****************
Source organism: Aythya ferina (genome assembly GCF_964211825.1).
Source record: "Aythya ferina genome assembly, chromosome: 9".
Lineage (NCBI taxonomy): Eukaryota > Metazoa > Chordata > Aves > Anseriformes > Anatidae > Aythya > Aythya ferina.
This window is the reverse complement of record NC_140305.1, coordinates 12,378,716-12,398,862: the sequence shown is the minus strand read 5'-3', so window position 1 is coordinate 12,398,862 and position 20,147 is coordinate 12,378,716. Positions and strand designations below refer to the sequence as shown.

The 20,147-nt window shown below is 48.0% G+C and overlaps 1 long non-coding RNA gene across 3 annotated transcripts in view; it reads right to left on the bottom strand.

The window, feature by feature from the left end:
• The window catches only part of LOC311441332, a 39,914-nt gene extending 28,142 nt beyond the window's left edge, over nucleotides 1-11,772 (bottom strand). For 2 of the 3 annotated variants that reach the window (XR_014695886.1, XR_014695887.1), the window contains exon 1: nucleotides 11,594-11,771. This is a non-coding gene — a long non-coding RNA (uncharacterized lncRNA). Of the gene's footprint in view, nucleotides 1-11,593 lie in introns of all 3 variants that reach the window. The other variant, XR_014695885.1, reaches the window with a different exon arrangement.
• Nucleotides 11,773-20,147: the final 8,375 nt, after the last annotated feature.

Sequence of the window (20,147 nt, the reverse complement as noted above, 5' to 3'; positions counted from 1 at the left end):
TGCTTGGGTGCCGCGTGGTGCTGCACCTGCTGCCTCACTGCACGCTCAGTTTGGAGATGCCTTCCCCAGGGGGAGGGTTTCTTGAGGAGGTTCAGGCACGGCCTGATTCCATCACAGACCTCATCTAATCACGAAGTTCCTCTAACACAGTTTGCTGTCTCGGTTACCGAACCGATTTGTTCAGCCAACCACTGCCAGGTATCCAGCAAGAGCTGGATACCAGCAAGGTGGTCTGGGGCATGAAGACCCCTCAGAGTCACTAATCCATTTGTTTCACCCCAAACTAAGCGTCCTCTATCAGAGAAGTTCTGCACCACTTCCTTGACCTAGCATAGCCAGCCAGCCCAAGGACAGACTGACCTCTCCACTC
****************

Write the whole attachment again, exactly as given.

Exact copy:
Source organism: Aythya ferina (genome assembly GCF_964211825.1).
Source record: "Aythya ferina genome assembly, chromosome: 9".
Lineage (NCBI taxonomy): Eukaryota > Metazoa > Chordata > Aves > Anseriformes > Anatidae > Aythya > Aythya ferina.
This window is the reverse complement of record NC_140305.1, coordinates 12,378,716-12,398,862: the sequence shown is the minus strand read 5'-3', so window position 1 is coordinate 12,398,862 and position 20,147 is coordinate 12,378,716. Positions and strand designations below refer to the sequence as shown.

The 20,147-nt window shown below is 48.0% G+C and overlaps 1 long non-coding RNA gene across 3 annotated transcripts in view; it reads right to left on the bottom strand.

The window, feature by feature from the left end:
• The window catches only part of LOC311441332, a 39,914-nt gene extending 28,142 nt beyond the window's left edge, over nucleotides 1-11,772 (bottom strand). For 2 of the 3 annotated variants that reach the window (XR_014695886.1, XR_014695887.1), the window contains exon 1: nucleotides 11,594-11,771. This is a non-coding gene — a long non-coding RNA (uncharacterized lncRNA). Of the gene's footprint in view, nucleotides 1-11,593 lie in introns of all 3 variants that reach the window. The other variant, XR_014695885.1, reaches the window with a different exon arrangement.
• Nucleotides 11,773-20,147: the final 8,375 nt, after the last annotated feature.

Sequence of the window (20,147 nt, the reverse complement as noted above, 5' to 3'; positions counted from 1 at the left end):
TGCTTGGGTGCCGCGTGGTGCTGCACCTGCTGCCTCACTGCACGCTCAGTTTGGAGATGCCTTCCCCAGGGGGAGGGTTTCTTGAGGAGGTTCAGGCACGGCCTGATTCCATCACAGACCTCATCTAATCACGAAGTTCCTCTAACACAGTTTGCTGTCTCGGTTACCGAACCGATTTGTTCAGCCAACCACTGCCAGGTATCCAGCAAGAGCTGGATACCAGCAAGGTGGTCTGGGGCATGAAGACCCCTCAGAGTCACTAATCCATTTGTTTCACCCCAAACTAAGCGTCCTCTATCAGAGAAGTTCTGCACCACTTCCTTGACCTAGCATAGCCAGCCAGCCCAAGGACAGACTGACCTCTCCACTC